Japan is one of the last developed countries to ban possession of child pornography
Japan is one of the last developed countries to ban possession of child pornographyGetty

Japan has banned possession of child pornography for the first time in its history.

Under the new law, anyone caught with sexual images of children faces up to one year in prison, or a £6,000 fine. However graphic cartoon pornography featuring child-like female characters – which is known as Hentai - is not covered by the new law.

Japan is the last member of the group of first-world countries in the Organisation for Economic Co-operation and Development (OECD) to outlaw possession of child porn.

Anti-smut campaigners welcomed the law change to combat Japan's growing child sex problem. The amount of child pornography in Japan has increased ten-fold in a decade, based on police seizures.

Activist Shihoko Fujiwara told CNN: "Under the existing circumstances, the suffering and damage has become more critical. I really hope that the law rescues suffering child victims, as well as the victims damaged in the past by stopping the circulation of child porn.

"This is the epoch-making event for Japan."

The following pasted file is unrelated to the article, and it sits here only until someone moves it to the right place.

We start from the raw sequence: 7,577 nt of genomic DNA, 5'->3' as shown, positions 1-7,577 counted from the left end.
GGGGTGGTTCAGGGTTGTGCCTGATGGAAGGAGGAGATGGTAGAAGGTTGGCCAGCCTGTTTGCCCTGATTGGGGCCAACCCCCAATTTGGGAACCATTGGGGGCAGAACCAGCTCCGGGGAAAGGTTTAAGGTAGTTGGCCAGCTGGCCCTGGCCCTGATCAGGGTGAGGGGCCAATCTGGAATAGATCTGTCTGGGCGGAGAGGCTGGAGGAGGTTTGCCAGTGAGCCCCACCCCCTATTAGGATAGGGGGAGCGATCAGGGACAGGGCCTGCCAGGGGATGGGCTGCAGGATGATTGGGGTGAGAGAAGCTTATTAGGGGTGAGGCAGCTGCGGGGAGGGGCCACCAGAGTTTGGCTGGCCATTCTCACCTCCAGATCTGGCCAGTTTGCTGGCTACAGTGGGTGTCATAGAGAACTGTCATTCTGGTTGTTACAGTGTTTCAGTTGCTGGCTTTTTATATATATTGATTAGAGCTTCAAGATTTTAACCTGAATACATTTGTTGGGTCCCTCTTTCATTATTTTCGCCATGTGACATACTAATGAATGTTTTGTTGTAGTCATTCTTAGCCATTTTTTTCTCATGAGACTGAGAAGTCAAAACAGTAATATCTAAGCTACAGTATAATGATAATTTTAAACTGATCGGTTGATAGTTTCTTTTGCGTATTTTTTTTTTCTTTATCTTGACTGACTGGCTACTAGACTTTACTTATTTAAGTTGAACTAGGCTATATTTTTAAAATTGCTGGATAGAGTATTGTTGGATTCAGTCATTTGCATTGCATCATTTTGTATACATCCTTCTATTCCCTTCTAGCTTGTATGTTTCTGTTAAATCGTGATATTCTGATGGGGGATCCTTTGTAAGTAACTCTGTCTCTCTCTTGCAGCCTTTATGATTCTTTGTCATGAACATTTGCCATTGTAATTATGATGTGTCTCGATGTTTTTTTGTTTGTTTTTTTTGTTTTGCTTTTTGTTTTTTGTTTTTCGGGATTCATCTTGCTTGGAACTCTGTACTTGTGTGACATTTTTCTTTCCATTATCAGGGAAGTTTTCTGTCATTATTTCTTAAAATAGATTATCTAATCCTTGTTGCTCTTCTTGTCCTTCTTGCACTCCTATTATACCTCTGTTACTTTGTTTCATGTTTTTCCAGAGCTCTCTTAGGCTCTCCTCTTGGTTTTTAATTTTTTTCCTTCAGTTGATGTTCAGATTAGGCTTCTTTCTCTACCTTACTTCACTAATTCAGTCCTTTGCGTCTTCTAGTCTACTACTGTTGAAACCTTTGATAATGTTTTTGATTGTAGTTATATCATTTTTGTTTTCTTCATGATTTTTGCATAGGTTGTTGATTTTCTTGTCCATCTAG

The decision to exempt animation – known in Japan as Manga - containing adult content comes after heavy lobbying by the industry.

Hentai, which is the adult type of manga animation, invariably features innocent-looking female characters engaged in explicit sexual exploits with other humans, or fictional creatures.

The female protagonists in Hentai inevitably look child-like, which is a problem to some in Japan.

Dr Mio Bryce, of Macquarie University ,said "cuteness is a problem, because cuteness is something that makes you feel you have to protect the person, and there's a very fine line between 'I can protect the person' and 'I can control the person.

"If you're looking at it all the time, how are you actually seeing people? Is it just a fantasy, or maybe some people with a bit of a wrong mind think that is actually there, and that is the way to treat women. So there is a risk,"

But anime lobbyist Ken Akamatsu defended the right to create anime by pointing out nobody is hurt in the creation of it.

"Actual children suffering and crying is not acceptable," Akamatsu said. "But manga doesn't involve actual children. So there are no actual victims."